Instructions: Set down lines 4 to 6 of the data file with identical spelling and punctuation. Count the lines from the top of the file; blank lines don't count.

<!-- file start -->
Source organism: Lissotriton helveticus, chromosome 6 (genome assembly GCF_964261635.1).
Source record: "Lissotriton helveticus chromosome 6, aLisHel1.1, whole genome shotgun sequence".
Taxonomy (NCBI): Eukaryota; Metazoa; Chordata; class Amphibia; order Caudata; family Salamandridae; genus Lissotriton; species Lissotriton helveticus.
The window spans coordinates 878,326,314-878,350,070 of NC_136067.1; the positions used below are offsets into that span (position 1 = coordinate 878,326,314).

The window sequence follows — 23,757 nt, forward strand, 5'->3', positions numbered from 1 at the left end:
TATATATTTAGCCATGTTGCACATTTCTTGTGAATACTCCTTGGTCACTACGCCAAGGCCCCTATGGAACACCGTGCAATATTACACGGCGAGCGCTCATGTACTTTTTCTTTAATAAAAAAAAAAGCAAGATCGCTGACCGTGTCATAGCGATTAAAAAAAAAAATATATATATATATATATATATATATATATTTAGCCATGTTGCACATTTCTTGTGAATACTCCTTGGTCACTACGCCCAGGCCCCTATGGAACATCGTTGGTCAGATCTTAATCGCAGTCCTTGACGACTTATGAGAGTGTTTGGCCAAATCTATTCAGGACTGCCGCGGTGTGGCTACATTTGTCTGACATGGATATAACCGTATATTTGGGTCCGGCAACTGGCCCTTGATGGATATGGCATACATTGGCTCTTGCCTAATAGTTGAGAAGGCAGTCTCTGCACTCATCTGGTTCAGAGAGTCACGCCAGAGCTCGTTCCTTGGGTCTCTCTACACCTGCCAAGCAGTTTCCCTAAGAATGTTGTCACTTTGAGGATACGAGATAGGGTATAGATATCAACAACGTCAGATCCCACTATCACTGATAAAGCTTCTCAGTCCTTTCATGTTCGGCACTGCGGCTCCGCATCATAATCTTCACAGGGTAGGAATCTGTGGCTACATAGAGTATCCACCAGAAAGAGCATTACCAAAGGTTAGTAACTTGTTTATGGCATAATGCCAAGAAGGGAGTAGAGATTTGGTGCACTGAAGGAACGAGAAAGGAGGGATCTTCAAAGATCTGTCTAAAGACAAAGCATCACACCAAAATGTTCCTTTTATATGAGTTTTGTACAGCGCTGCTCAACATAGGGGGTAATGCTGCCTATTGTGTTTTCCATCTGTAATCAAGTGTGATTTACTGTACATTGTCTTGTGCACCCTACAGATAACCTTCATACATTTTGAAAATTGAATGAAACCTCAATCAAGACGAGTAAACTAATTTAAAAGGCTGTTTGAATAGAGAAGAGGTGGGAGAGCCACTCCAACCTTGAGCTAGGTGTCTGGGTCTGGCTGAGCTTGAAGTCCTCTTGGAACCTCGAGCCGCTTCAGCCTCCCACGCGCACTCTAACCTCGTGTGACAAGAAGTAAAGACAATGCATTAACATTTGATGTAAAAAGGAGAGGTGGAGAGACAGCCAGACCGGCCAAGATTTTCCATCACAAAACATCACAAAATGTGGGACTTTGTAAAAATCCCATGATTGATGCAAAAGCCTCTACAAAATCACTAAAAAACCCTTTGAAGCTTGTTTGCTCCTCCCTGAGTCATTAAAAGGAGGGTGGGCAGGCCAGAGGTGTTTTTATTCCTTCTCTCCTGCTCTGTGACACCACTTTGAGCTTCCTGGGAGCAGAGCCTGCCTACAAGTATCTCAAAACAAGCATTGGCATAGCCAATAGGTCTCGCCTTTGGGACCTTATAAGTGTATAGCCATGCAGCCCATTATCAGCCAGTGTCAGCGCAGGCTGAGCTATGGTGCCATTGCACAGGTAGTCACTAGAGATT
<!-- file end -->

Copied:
The window spans coordinates 878,326,314-878,350,070 of NC_136067.1; the positions used below are offsets into that span (position 1 = coordinate 878,326,314).

The window sequence follows — 23,757 nt, forward strand, 5'->3', positions numbered from 1 at the left end:
TATATATTTAGCCATGTTGCACATTTCTTGTGAATACTCCTTGGTCACTACGCCAAGGCCCCTATGGAACACCGTGCAATATTACACGGCGAGCGCTCATGTACTTTTTCTTTAATAAAAAAAAAAGCAAGATCGCTGACCGTGTCATAGCGATTAAAAAAAAAAATATATATATATATATATATATATATATATTTAGCCATGTTGCACATTTCTTGTGAATACTCCTTGGTCACTACGCCCAGGCCCCTATGGAACATCGTTGGTCAGATCTTAATCGCAGTCCTTGACGACTTATGAGAGTGTTTGGCCAAATCTATTCAGGACTGCCGCGGTGTGGCTACATTTGTCTGACATGGATATAACCGTATATTTGGGTCCGGCAACTGGCCCTTGATGGATATGGCATACATTGGCTCTTGCCTAATAGTTGAGAAGGCAGTCTCTGCACTCATCTGGTTCAGAGAGTCACGCCAGAGCTCGTTCCTTGGGTCTCTCTACACCTGCCAAGCAGTTTCCCTAAGAATGTTGTCACTTTGAGGATACGAGATAGGGTATAGATATCAACAACGTCAGATCCCACTATCACTGATAAAGCTTCTCAGTCCTTTCATGTTCGGCACTGCGGCTCCGCATCATAATCTTCACAGGGTAGGAATCTGTGGCTACATAGAGTATCCACCAGAAAGAGCATTACCAAAGGTTAGTAACTTGTTTATGGCATAATGCCAAGAAGGGAGTAGAGATTTGGTGCACTGAAGGAACGAGAAAGGAGGGATCTTCAAAGATCTGTCTAAAGACAAAGCATCACACCAAAATGTTCCTTTTATATGAGTTTTGTACAGCGCTGCTCAACATAGGGGGTAATGCTGCCTATTGTGTTTTCCATCTGTAATCAAGTGTGATTTACTGTACATTGTCTTGTGCACCCTACAGATAACCTTCATACATTTTGAAAATTGAATGAAACCTCAATCAAGACGAGTAAACTAATTTAAAAGGCTGTTTGAATAGAGAAGAGGTGGGAGAGCCACTCCAACCTTGAGCTAGGTGTCTGGGTCTGGCTGAGCTTGAAGTCCTCTTGGAACCTCGAGCCGCTTCAGCCTCCCACGCGCACTCTAACCTCGTGTGACAAGAAGTAAAGACAATGCATTAACATTTGATGTAAAAAGGAGAGGTGGAGAGACAGCCAGACCGGCCAAGATTTTCCATCACAAAACATCACAAAATGTGGGACTTTGTAAAAATCCCATGATTGATGCAAAAGCCTCTACAAAATCACTAAAAAACCCTTTGAAGCTTGTTTGCTCCTCCCTGAGTCATTAAAAGGAGGGTGGGCAGGCCAGAGGTGTTTTTATTCCTTCTCTCCTGCTCTGTGACACCACTTTGAGCTTCCTGGGAGCAGAGCCTGCCTACAAGTATCTCAAAACAAGCATTGGCATAGCCAATAGGTCTCGCCTTTGGGACCTTATAAGTGTATAGCCATGCAGCCCATTATCAGCCAGTGTCAGCGCAGGCTGAGCTATGGTGCCATTGCACAGGTAGTCACTAGAGATT